With a 4 percent across-the-board employee pay raise scheduled, the Laguna Beach Unified School District board approved a $52.9 million budget for the coming fiscal year, which includes a 7 percent jump in revenue, according to a preliminary report.
Budget growth is due to a 6.6 percent increase in property tax revenue and a one-time payment from the state of $600 per student, said Dean West, the district’s assistant superintendent of business services. With 3,000 students, the one-time payment alone adds $1.8 million to the district budget, he said. Increasing property tax revenue will bring in $46 million next year. LBUSD is a Basic Aid district that relies on property tax revenue for funding rather than state reimbursement, which is based on average daily attendance.
The all-employee pay raise includes the district’s superintendent, Sherine Smith, whose annual salary will increase to $243,000 from $234,000, effective July 1, which was also approved 4-0 by the board Tuesday. Board member Carol Normandin has been absent due to a family illness.
All pay scales of public school employees were listed online for public disclosure a year ago. At $37 million, employee salaries – including the pay raise and benefits – is the district’s largest expenditure and takes 71 percent of the budget, said West. Teachers and counselors will receive a total of $21 million, according to the report.
The one-time debt pay-down is part of Gov. Brown’s goal to clean up past debts, said West. The debt, at least 10 years in arrears, is due to state-mandated programs that were never funded, said West. Reimbursement claims were filed by districts, including Laguna, up to 20 years ago, he said. The $600-per-pupil amount is going to every public school district in the state, whether the district filed claims or not.
The claims ranged from expenses due to complying with Brown Act requirements that allow the public to attend and participate in meetings to higher science standards that required a new classroom at the high school, said West. Since 2013-14, school districts have been able to seek block-grants to fund any state-mandated requirements, he said.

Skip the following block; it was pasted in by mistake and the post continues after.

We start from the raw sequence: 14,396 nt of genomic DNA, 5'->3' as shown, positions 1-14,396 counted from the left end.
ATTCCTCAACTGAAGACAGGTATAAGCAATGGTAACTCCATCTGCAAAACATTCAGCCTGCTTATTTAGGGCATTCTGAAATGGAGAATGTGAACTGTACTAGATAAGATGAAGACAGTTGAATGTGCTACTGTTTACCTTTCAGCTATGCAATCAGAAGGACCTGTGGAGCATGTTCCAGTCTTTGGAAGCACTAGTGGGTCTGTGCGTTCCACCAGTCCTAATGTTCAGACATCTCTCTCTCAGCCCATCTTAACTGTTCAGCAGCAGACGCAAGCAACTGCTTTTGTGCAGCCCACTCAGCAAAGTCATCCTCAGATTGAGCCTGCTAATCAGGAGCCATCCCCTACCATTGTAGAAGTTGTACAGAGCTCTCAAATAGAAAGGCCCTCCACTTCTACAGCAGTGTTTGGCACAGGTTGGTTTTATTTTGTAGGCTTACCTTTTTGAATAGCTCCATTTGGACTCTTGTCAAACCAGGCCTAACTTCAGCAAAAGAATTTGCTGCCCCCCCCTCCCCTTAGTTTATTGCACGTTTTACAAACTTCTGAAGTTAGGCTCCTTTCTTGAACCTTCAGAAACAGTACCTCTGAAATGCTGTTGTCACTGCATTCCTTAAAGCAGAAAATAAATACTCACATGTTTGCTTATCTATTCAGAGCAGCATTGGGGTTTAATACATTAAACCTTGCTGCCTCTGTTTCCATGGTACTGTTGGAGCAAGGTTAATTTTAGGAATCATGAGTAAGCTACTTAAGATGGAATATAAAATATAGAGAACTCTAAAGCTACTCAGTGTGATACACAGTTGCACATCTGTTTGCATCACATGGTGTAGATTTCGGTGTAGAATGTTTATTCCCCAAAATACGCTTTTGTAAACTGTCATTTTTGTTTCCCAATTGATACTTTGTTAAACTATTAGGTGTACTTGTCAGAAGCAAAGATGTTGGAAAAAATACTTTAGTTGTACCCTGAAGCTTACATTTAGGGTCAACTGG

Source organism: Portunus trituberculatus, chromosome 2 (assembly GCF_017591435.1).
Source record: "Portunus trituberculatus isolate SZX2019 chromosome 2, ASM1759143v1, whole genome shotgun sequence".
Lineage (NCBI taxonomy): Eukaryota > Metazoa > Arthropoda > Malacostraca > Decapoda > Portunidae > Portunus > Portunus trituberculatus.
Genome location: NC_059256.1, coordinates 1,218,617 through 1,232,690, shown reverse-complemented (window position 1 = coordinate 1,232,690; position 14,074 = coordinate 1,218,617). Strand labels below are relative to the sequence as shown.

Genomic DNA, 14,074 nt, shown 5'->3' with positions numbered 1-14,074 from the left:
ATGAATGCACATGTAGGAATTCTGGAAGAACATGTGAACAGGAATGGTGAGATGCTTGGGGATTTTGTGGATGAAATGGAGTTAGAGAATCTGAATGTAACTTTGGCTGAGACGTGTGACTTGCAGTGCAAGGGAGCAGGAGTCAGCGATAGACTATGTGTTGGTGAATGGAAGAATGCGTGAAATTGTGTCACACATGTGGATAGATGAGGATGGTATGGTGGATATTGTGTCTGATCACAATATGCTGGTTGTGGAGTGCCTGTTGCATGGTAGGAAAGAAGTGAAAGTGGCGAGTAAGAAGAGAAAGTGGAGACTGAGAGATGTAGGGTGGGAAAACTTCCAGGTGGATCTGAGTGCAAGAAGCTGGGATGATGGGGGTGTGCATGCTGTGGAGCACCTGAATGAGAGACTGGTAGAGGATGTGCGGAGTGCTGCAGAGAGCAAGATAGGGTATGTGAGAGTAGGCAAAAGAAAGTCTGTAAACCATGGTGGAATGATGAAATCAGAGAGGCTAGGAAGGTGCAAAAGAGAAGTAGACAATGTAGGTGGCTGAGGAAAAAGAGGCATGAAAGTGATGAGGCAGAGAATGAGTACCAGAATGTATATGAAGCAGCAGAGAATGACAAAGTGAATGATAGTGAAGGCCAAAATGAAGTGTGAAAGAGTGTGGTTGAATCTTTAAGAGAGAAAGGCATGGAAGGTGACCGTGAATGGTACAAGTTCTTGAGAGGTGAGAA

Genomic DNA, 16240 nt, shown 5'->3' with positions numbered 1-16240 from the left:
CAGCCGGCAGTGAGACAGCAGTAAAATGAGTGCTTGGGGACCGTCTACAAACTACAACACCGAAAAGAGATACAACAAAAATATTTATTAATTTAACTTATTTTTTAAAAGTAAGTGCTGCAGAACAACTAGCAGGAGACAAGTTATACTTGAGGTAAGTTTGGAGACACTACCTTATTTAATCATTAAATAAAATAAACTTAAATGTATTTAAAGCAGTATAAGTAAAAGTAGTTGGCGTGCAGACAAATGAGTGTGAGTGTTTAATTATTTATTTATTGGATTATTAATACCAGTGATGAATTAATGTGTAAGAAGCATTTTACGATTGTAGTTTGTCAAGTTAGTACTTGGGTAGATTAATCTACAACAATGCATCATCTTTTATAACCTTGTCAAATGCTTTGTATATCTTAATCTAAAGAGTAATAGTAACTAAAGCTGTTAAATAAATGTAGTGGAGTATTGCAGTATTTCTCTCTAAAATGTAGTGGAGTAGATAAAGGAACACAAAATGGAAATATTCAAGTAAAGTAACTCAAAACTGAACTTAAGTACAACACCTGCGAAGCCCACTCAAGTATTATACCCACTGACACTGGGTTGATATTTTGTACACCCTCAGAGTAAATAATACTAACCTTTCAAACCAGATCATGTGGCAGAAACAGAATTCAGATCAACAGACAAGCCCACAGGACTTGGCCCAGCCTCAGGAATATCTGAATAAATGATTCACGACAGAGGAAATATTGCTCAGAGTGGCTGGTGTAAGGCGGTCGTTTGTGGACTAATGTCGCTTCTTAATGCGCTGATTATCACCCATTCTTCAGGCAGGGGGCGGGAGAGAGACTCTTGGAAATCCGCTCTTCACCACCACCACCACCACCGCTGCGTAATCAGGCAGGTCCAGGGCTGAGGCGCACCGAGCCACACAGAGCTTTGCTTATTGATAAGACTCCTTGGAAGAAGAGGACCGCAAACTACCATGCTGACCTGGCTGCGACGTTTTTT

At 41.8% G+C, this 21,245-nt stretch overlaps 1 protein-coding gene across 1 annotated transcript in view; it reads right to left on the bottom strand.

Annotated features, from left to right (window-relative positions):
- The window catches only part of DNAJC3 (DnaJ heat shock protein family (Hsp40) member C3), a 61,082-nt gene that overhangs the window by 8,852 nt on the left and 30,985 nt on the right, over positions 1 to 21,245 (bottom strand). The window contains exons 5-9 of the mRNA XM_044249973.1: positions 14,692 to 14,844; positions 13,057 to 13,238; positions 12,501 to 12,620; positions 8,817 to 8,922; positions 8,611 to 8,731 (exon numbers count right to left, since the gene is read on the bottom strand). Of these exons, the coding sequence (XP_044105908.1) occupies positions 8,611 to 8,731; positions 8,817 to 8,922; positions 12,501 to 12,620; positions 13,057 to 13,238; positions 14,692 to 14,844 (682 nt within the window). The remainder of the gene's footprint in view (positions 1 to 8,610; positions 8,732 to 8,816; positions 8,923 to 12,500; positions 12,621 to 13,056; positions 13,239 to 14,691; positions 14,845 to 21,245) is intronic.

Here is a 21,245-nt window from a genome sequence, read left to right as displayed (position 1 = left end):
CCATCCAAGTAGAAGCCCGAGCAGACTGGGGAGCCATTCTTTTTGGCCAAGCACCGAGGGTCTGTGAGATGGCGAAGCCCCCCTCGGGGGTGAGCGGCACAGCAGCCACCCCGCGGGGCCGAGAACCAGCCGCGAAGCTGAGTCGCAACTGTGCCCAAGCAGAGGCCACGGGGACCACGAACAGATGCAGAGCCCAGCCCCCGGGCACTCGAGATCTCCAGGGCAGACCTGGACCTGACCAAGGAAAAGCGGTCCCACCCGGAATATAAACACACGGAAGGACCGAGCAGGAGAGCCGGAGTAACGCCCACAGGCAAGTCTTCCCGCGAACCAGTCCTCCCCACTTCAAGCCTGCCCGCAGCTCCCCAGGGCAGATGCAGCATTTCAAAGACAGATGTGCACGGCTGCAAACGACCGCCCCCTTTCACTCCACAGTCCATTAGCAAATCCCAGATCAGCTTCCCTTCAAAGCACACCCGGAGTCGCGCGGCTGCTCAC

In addition to the district-wide pay raise, new teachers are being hired due to an increase in enrollment at Top of the World Elementary School and the high school, West said. There is also a 1.7 percent increase in retirement pensions. Several one-time facilities costs, such as the upcoming repairs and refinishing of the high school tennis courts, were also listed.
The 2015-16 budget lists $52.3 million in expenditures and $5.6 million in reserve. The district has a reserve of $2 million for maintenance and $3.4 million, or 6.6 percent, for assigned and unassigned expenditures, which is projected to increase to $4.4 million in the next two years.
Anticipated expenses of $812,844 include money for litigation, textbooks, special education needs, furniture, equipment and facilities improvements, said West. Unassigned expenses at $2.6 million have been set aside for emergencies and dips in finances, he said.
Filling the Voids
In later agenda items, the board approved spending up to $55,000 to evaluate a retaining wall near one of the high school tennis courts and another $52,940 to fill gaps caused by compacting soil under all of the courts.
The wall repair will be assessed by GMU Technical of Santa Margarita. The board was also asked to retain the company to test and inspect the ongoing repair of all the courts. The cost will be split 70/30 between the city and the district, respectively. Repairs started on June 1, according to the report.
Voids under the courts exist due to compacting soil, which is leaving gaps of up to six inches and causing cracks and uneven surfaces, according to a report by facilities director Jeff Dixon.
The spaces will be filled by injecting grout. The construction company, J.C. Baldwin of Carlsbad, is already repairing the wall on court 6.View Our User Comment Policy